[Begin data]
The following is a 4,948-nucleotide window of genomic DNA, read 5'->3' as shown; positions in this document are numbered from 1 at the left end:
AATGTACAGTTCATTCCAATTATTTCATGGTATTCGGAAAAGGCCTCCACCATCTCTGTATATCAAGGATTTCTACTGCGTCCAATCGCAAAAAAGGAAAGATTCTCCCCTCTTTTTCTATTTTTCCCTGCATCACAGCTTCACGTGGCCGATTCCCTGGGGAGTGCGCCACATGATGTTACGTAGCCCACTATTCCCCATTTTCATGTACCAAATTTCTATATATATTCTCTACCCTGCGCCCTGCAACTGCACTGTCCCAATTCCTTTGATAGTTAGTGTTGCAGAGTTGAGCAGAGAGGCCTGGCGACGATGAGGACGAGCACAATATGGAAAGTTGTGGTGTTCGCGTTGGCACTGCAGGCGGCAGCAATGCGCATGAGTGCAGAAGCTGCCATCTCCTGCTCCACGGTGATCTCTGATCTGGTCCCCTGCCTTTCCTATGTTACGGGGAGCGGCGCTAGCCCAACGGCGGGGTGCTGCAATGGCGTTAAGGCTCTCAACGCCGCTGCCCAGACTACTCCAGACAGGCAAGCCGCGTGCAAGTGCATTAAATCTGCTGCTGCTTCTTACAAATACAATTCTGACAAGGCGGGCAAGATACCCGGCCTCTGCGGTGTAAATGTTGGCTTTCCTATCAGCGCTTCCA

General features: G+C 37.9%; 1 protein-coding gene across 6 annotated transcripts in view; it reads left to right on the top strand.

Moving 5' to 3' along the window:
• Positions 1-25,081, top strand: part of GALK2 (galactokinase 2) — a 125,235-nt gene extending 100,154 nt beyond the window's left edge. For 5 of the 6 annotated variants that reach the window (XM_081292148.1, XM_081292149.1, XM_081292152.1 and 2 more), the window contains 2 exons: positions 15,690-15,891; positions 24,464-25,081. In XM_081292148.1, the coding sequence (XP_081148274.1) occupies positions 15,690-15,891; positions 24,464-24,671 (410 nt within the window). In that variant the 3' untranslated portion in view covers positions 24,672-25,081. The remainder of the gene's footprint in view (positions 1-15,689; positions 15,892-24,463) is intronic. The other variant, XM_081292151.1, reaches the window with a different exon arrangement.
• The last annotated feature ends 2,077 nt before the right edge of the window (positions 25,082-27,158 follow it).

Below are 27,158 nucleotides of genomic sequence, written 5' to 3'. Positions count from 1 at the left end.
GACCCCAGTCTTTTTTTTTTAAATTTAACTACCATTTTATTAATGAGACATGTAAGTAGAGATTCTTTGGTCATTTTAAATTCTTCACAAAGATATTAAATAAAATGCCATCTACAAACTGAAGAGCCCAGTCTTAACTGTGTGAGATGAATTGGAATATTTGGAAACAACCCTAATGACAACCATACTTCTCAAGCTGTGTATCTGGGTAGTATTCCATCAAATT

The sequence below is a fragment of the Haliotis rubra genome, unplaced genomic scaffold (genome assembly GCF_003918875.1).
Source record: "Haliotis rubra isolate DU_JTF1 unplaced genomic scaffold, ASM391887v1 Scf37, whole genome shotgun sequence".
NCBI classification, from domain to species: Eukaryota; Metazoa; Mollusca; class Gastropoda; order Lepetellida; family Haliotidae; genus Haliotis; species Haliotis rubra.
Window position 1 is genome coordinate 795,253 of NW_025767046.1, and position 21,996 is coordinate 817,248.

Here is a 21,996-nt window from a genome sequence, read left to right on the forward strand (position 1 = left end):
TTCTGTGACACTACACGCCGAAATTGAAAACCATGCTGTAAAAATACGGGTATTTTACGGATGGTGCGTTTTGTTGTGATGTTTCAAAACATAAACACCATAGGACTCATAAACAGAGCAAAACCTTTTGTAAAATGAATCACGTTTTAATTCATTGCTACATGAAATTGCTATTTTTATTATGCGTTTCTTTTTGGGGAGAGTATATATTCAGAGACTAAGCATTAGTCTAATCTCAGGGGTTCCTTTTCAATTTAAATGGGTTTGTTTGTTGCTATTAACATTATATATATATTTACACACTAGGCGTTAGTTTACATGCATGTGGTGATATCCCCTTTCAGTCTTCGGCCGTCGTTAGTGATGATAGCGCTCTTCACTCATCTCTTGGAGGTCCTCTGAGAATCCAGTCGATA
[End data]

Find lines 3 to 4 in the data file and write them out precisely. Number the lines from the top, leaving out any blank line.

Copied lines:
General features: G+C 37.9%; 1 protein-coding gene across 6 annotated transcripts in view; it reads left to right on the top strand.

Moving 5' to 3' along the window: